How to Change a Fluorescent Tube

Written by chyrene pendleton
  • Share
  • Tweet
  • Share
  • Pin
  • Email
How to Change a Fluorescent Tube
Fluorescent tubes are in ceiling fixtures or under counters. (Fluorescent overhead lamp in office image by Alexey Kuznetsov from

Energy-efficient fluorescent lights contain small amounts of mercury. You must handle fluorescent lights carefully when changing them to avoid mercury exposure from breakage. Most fluorescent tubes come in lengths of 1 to 4 feet and 1 to 1.5 inches in diameter and fit on a ceiling or under a counter. Changing a fluorescent tube requires few or no tools.

Skill level:

Things you need

  • Straight-slotted screwdriver
  • Step ladder (optional)

Show MoreHide


  1. 1

    Turn off the electricity in the area.

  2. 2

    Allow the fluorescent tube to cool off completely to avoid burns.

  3. 3

    Loosen three screws or fasteners by hand or by using a screwdriver if the fluorescent tube fixture has a ceramic or glass reflector surrounding it.

  4. 4

    Grab the tube near one of the ends using your thumb and two fingers. Turn the tube a half turn in either direction and lift it out. Place the old tube carefully aside for disposal.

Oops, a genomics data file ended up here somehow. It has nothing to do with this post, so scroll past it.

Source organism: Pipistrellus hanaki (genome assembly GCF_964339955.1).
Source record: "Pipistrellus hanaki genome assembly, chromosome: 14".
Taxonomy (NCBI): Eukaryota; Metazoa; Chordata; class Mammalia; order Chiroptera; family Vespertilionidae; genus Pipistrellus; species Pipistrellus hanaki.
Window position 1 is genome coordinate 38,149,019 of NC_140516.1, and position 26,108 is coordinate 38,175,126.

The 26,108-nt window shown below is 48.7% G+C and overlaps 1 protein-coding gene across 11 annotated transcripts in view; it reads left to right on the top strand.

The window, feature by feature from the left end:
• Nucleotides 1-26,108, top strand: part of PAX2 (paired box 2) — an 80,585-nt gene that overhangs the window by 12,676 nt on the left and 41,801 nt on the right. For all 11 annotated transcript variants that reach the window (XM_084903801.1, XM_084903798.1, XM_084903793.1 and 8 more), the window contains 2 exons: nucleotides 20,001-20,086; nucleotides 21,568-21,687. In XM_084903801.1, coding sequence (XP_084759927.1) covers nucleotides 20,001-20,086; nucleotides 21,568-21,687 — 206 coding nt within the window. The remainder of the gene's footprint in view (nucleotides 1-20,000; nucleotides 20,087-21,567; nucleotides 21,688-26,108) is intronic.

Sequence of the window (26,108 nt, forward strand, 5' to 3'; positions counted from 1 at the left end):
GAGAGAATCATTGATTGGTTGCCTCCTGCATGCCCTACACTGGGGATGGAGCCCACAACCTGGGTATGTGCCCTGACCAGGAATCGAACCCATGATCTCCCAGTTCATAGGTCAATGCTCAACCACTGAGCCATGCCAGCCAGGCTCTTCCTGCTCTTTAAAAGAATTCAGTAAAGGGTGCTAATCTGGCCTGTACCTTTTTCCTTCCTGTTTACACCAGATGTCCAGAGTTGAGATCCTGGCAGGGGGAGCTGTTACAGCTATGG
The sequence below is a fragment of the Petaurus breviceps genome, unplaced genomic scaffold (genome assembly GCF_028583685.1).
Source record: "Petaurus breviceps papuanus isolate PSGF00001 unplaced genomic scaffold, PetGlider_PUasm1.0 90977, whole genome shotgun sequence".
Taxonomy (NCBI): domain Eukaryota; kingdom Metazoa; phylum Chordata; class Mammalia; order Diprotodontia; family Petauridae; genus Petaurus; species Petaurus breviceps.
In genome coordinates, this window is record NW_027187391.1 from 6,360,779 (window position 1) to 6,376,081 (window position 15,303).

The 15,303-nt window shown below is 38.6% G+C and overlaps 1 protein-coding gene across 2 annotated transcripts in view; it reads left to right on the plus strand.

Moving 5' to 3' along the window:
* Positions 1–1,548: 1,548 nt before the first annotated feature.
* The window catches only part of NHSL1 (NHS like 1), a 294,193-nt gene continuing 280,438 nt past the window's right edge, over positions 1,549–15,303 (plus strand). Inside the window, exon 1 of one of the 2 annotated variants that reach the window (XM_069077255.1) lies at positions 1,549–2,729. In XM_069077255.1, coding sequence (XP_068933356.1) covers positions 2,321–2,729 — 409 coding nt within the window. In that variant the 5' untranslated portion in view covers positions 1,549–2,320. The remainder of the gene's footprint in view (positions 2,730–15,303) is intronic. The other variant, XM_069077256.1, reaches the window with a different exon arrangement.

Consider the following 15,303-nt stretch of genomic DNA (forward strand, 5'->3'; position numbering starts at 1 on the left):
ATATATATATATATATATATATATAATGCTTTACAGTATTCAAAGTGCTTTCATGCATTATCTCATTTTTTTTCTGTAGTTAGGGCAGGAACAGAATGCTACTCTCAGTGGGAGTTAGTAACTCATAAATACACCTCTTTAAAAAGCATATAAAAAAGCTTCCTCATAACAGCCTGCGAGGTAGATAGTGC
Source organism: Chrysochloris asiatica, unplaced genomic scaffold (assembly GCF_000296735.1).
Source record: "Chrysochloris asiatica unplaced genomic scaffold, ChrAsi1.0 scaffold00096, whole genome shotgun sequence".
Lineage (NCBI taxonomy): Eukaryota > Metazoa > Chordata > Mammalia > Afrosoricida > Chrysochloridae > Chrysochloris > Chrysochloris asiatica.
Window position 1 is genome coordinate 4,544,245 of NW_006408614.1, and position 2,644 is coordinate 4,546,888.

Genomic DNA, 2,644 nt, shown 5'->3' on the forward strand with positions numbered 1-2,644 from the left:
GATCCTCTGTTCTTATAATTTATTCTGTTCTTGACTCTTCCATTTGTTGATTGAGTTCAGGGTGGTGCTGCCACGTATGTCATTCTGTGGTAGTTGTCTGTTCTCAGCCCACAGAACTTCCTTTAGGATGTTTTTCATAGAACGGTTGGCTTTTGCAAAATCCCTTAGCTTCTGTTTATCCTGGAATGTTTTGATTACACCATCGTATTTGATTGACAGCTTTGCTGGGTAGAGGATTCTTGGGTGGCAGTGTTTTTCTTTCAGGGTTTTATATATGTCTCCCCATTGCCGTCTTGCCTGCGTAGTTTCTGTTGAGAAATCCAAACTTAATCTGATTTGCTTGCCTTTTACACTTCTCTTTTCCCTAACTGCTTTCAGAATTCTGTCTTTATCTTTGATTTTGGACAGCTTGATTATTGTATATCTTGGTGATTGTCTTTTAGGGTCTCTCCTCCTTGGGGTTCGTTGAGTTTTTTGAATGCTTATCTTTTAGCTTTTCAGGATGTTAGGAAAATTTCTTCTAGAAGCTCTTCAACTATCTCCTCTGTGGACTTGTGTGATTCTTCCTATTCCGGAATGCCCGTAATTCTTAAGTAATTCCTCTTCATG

5. 5

    Pick up the replacement fluorescent tube of the exact size and wattage.

  6. 6

    Locate the two pins on either end of the tube, and then align the pins with the slots of the light fixture on both ends.

  7. 7

    Slide the fluorescent tube up until you get the second pin into the slot. Turn the tube a quarter turn until it fits securely. Turn on the electricity.

Tips and warnings

  • Replace your fluorescent tube if you notice it becoming dim or beginning to blink.
  • Ventilate the room by opening all windows and doors if you break a fluorescent tube. Make certain you get pregnant women and young children out of the area until you have finished cleaning up. Although a natural substance, mercury causes major health problems -- it destroys nervous system tissues, mainly neurons, and is especially harmful to pregnant women and young children.

Don't Miss

  • All types
  • Articles
  • Slideshows
  • Videos
  • Most relevant
  • Most popular
  • Most recent

No articles available

No slideshows available

No videos available

By using the site, you consent to the use of cookies. For more information, please see our Cookie policy.